To the citizens of the Marvel Universe, the New Warriors have become synonymous with tragedy, but that may soon change. It was the hasty actions of the team which lead to the destruction of the town of Stamford, the passage of the Superhero Registration Act and the resulting "Civil War." This June in the premier issue of a new ongoing series, readers will see that Registration may be the law, but a new team of "New Warriors" has gathered together in defiance of that law and are taking on the evil doers of the Marvel U. CBR News spoke with "New Warriors" writer Kevin Grevioux about the series.
Most people probably know Grevioux from his work on the first "Underworld" film which he co-wrote and acted in as the Lycan character known as Raze, but it was his work writing comics that landed him the "New Warriors" assignment. "Joe Quesada and Axel Alonso read some of my work," Grevioux told CBR News. "I had my own Creator Owned imprint Astounding/Darkstorm Studios and based on that Joe thought I'd be right for the book and offered me the job. It was really a dream come true working for Marvel and both he and Axel gave me an opportunity."
In addition to giving Grevioux a chance to script a Marvel comic, Alonso and Quesada also offered him the chance to relaunch a book that he's been a fan of. "I was definitely a fan of the old 'New Warriors,'" Grevioux said. "The first team in particular. I thought it was an interesting mix of characters and it marked the first time that some of Marvel's teenagers had banded together to form some kind of group."
When "New Warriors" #1 begins, the new team will have already banded together. "When we first see the New Warriors they've definitely been active for about a month or two," Grevioux explained. "We see that despite the government edict prohibiting non-registered superhero activity, they've been going around catching villains and basically gift-wrapping them for the police."
The New Warriors actions as unregistered superheroes have caught the attention of the media and the general public. "The media has definitely gotten wind of the New Warriors," Grevioux stated. "You find trussed up super-villains all over the city or the country for that matter, you realize that somebody had to put them there. That's news worthy material. As far as support for their illegal activities, I'd have to say its split. Some want the New Warriors arrested like the criminals they are, while others, especially the youth culture, praise their efforts."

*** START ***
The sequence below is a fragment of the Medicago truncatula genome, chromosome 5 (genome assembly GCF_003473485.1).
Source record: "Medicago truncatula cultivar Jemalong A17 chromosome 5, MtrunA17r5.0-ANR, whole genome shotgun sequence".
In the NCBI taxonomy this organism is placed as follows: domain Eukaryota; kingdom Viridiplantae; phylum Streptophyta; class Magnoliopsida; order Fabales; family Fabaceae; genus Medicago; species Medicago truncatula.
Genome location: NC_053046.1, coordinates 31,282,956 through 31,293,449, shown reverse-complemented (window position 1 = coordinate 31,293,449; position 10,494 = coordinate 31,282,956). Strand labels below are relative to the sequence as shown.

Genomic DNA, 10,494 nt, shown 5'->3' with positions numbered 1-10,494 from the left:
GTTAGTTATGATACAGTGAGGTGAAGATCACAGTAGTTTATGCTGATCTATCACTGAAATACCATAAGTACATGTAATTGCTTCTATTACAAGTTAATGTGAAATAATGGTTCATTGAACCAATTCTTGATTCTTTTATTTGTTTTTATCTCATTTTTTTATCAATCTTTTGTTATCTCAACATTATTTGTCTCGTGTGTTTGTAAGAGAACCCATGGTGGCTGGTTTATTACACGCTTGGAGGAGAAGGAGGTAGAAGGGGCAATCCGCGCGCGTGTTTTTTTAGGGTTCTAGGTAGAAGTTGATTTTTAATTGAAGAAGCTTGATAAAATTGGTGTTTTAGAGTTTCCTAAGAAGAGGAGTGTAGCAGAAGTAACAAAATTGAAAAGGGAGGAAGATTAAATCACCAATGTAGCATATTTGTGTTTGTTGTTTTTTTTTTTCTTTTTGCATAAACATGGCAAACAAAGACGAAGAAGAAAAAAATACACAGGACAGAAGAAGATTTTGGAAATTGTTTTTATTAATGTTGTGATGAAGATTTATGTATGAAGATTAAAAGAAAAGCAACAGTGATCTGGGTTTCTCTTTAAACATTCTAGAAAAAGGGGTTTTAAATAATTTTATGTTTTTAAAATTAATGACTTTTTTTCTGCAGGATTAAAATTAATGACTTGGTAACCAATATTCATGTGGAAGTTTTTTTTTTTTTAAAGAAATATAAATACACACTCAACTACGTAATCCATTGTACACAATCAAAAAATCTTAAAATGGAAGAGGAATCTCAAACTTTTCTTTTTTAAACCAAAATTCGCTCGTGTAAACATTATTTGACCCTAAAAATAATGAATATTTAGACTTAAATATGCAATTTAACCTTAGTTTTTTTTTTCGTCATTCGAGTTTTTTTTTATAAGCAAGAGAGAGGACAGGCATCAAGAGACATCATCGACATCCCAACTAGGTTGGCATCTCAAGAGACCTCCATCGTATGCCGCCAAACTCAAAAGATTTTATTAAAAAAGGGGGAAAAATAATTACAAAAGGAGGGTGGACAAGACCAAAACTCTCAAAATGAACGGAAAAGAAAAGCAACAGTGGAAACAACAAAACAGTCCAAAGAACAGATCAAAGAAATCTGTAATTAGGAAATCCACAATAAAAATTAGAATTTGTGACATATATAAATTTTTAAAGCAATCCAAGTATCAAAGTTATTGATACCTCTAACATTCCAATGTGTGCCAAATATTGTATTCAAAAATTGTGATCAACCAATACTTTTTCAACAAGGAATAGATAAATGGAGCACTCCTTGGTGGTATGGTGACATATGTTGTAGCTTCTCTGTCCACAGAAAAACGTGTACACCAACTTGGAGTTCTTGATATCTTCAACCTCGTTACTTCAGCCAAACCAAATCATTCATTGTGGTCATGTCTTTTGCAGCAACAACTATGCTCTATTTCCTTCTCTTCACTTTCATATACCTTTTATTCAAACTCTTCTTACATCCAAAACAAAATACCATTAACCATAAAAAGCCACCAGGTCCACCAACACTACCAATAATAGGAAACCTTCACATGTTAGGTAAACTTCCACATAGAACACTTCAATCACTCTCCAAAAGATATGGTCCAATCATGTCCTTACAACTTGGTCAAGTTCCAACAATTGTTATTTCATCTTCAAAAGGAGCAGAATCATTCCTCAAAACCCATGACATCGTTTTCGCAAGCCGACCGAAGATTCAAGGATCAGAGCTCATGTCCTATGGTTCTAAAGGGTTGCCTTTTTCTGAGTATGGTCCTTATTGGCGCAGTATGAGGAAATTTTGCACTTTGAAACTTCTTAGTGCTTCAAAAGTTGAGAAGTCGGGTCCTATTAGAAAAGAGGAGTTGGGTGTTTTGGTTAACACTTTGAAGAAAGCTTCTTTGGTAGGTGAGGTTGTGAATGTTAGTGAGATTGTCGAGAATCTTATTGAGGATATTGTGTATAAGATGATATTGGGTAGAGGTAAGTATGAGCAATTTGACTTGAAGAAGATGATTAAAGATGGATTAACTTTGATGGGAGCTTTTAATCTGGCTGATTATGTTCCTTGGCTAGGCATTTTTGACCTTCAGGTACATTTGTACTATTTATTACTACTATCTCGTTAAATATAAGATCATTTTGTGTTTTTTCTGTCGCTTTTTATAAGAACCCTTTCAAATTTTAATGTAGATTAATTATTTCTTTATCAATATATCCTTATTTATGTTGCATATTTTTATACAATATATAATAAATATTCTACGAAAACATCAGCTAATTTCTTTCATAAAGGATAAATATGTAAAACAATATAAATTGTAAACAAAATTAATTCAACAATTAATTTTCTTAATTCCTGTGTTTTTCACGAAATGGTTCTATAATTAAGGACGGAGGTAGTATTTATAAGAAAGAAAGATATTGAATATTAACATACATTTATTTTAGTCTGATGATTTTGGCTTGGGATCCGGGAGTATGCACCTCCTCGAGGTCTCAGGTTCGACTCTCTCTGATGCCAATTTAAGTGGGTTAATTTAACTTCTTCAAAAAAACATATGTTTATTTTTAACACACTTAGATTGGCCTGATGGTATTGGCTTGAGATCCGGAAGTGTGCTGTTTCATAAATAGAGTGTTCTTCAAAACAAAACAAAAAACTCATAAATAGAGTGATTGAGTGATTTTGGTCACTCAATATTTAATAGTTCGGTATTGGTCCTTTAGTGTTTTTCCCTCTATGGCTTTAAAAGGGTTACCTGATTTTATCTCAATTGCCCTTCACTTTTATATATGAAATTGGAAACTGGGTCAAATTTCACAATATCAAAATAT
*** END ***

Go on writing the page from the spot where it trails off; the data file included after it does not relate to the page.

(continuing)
As readers may have guessed, many members of the superhero community are less than pleased to learn that a new group of heroes are out there fighting crime illegally and that they've chosen to use the New Warriors name. "I can't reveal too much because that's the meat and substance of the series," Grevioux said. "But suffice it to say, Tony Stark is not too happy about them. The superhero landscape is a very delicate and politically challenging situation right now in the Marvel Universe and any wrong turn could upset the applecart. So, falling in congruence with what has happened with the previous incarnation of the New Warriors, Stark doesn't want this new group to hurt anyone, and he doesn't want them to hurt themselves either. That could be disastrous for all that he's tried to accomplish in the last several months."
While many heroes of the Marvel Universe have gotten behind what Tony Stark has been trying to accomplish, Grevioux feels the members of the New Warriors give voice to feelings that the old school style of superheroics is still valid in the post "Civil War" MU. "I think they represent the voice of a certain segment of the Marvel Universe populace that is against registration and what it could mean in terms of strict government control on any level," Grevioux explained. "This sentiment comes mostly from the youth culture who feels that if the old way of 'superheroing' was good for Spidey and the boys, it's good enough for them now."